Worried by the constant stream of headlines about conflict between religious and ethnic groups around the world? While we should be concerned about such tragic conflicts, there also is good news popping up around the world. This week, I want to highlight a news story out of Berlin that has received relatively little coverage in American media, beyond the Washington Post and the Christian Science Monitor. I think it’s a fascinating example of reconciliation work! This week, all three stories I am featuring in Interfaith Peacemakers are about people trying to envision how we might share sacred space.
BERLIN is poised to become the world’s first major city with a house of worship designed to welcome three religions under one roof. The project is called “The House of One.”
This historic structure is to be built on the site of what Germans believe to be Berlin’s first church, the “Petrikirche,” or “St. Peter’s Church,” in English. The Petrikirche dates back to the early 13th century.
The House of One is a dream shared by Rabbi Tovia Ben-Chorin, Imam Kadir Sanci, and Pastor Gregor Hohberg. This entirely donation-based venture is set to begin building in 2016, provided the funding goal is reached.
The House of One will be home to a synagogue, a mosque, and a church. Though each will have its own section, there will also be a large common area at the core of the structure.
A story in The Washington Post says:
“You can live your faith, but also tear down walls,” said Hohberg, 46, who took inspiration for the idea from the teachings of Martin Luther King Jr. What once seemed like a pipe dream is now gathering steam. After a sign-off from the city, a design was selected following a major architectural competition. Counting on a newly launched fundraising campaign, organizers hope to break ground within two years. The plan is part of a nascent movement to build innovative religious bridges, including the Tri-Faith Initiative in Omaha that is seeking to put a church and a mosque on the same site as a recently built synagogue.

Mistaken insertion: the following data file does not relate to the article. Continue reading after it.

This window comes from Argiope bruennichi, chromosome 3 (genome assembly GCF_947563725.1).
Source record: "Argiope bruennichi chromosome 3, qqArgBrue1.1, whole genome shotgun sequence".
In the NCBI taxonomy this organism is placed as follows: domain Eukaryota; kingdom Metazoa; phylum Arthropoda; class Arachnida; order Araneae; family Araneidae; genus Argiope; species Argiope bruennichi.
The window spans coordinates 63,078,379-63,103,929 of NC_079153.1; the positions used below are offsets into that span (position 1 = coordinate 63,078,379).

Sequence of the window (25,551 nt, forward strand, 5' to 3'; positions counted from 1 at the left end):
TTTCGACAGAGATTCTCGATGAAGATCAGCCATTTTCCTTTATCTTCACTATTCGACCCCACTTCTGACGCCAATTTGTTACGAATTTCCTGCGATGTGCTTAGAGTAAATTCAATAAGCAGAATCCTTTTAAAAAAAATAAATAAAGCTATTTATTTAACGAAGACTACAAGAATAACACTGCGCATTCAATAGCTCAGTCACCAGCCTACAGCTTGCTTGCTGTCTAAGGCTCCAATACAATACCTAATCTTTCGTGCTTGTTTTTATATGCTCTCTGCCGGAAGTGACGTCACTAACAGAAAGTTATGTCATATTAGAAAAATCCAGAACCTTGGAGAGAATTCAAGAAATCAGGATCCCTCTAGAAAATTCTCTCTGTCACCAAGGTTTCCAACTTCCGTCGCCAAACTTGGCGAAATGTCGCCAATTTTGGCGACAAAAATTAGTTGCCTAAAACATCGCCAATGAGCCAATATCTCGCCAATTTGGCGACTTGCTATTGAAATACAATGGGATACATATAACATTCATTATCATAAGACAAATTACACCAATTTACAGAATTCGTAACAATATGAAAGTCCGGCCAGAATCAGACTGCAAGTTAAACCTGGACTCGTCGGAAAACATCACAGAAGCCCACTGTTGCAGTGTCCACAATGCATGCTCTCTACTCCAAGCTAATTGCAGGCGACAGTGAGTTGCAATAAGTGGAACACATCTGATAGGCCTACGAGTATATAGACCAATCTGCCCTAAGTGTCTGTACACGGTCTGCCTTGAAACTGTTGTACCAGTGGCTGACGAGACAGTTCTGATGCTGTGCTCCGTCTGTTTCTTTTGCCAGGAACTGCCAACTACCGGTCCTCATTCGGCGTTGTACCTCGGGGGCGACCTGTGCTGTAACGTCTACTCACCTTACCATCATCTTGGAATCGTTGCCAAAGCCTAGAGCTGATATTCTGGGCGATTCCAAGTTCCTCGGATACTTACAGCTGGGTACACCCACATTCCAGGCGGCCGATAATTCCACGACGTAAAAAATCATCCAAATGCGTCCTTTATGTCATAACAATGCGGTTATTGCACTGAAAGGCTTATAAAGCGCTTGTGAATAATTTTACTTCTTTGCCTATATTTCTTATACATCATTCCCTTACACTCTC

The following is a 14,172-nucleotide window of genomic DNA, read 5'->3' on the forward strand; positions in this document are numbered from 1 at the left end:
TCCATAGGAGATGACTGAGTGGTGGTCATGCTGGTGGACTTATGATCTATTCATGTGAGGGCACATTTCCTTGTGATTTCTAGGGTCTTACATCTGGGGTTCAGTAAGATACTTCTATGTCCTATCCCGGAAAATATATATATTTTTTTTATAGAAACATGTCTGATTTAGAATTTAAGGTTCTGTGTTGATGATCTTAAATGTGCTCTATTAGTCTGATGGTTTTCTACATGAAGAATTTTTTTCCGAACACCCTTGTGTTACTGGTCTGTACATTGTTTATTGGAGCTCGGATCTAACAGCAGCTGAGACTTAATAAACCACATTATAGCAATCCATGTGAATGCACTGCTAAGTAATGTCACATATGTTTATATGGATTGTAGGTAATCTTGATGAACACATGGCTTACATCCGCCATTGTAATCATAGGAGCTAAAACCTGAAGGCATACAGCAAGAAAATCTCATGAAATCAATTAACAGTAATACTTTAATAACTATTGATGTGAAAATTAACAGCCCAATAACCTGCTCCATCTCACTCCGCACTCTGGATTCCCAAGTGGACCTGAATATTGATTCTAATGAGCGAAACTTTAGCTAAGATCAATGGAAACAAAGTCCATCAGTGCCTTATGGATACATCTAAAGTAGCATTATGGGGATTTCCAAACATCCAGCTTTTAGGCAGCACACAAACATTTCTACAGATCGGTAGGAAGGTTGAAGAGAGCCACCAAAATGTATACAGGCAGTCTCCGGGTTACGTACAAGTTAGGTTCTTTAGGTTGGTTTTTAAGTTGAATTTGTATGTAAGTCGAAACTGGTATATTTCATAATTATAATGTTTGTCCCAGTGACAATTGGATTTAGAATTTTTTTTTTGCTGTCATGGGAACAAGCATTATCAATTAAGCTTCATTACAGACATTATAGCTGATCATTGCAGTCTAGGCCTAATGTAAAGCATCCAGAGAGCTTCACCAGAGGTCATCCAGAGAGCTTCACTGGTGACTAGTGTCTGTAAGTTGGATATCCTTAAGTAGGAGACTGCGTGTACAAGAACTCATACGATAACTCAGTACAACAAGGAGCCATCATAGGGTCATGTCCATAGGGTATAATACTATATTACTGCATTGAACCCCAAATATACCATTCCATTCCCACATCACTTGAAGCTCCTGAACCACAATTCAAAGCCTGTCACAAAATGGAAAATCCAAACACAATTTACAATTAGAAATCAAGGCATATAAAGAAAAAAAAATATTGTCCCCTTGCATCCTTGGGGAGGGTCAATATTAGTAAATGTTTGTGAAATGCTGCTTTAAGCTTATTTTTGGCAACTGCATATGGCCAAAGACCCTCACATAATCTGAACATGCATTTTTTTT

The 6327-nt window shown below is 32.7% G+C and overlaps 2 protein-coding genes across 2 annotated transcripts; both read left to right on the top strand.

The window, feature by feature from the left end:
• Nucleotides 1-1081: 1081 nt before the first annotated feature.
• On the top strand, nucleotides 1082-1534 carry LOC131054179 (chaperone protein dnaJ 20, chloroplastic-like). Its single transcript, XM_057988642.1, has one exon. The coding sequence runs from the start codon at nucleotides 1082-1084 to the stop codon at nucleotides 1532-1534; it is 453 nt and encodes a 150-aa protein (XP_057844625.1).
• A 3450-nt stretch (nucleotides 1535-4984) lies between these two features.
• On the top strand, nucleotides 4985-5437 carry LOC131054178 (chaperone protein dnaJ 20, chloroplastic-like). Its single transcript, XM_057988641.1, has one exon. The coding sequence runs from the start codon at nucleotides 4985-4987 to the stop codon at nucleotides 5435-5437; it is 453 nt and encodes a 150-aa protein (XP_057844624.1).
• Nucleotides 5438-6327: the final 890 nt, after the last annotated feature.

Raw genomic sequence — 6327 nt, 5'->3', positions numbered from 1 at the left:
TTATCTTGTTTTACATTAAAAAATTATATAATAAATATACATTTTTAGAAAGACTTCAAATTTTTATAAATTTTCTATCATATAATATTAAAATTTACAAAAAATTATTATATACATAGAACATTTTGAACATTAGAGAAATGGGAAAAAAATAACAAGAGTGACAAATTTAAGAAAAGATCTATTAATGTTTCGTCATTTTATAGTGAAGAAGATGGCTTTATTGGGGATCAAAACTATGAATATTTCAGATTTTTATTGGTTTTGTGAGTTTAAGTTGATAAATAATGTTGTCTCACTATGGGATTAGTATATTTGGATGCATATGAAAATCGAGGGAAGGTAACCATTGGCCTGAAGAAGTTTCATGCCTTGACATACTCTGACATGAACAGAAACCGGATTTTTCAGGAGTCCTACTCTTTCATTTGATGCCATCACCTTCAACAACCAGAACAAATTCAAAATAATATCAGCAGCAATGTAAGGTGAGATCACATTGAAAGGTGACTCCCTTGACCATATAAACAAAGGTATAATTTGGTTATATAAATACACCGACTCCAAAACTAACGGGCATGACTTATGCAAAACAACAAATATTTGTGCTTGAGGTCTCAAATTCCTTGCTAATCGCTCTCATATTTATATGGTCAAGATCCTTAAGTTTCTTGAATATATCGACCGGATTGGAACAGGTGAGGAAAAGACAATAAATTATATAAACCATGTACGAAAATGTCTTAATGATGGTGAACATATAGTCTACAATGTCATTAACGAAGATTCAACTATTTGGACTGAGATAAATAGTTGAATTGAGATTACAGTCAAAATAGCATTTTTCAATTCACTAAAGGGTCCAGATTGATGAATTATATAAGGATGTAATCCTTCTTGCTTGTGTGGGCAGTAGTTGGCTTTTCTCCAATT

The Christian Science Monitor story adds:
“It became clear that we didn’t want to build another church,” said Anna Poeschel, member of the local Protestant community. “We have two big churches in our parish already, the Jewish population has exploded in the last 20 years, and the Muslims in the city need a mosque.”
At the heart of this project is the desire for peace and unity across religious and cultural divides. On the website for the House of one, four core values are listed: nonviolence, solidarity, integrity, and equality.
To support their cause and learn more, check out their website.
Duncan Newcomer says
At the World’s Fair on Long Island in the late 1960’s the Armed Forces had a trailer chapel with a rotating altar, like a lazy susan, with three faiths represented. It always seemed like a good idea to me. Would need to be expanded now. Less mobile, I can’t image a church building program now that would not involve openness to other faiths, human services, artistic studios, spiritual life centers.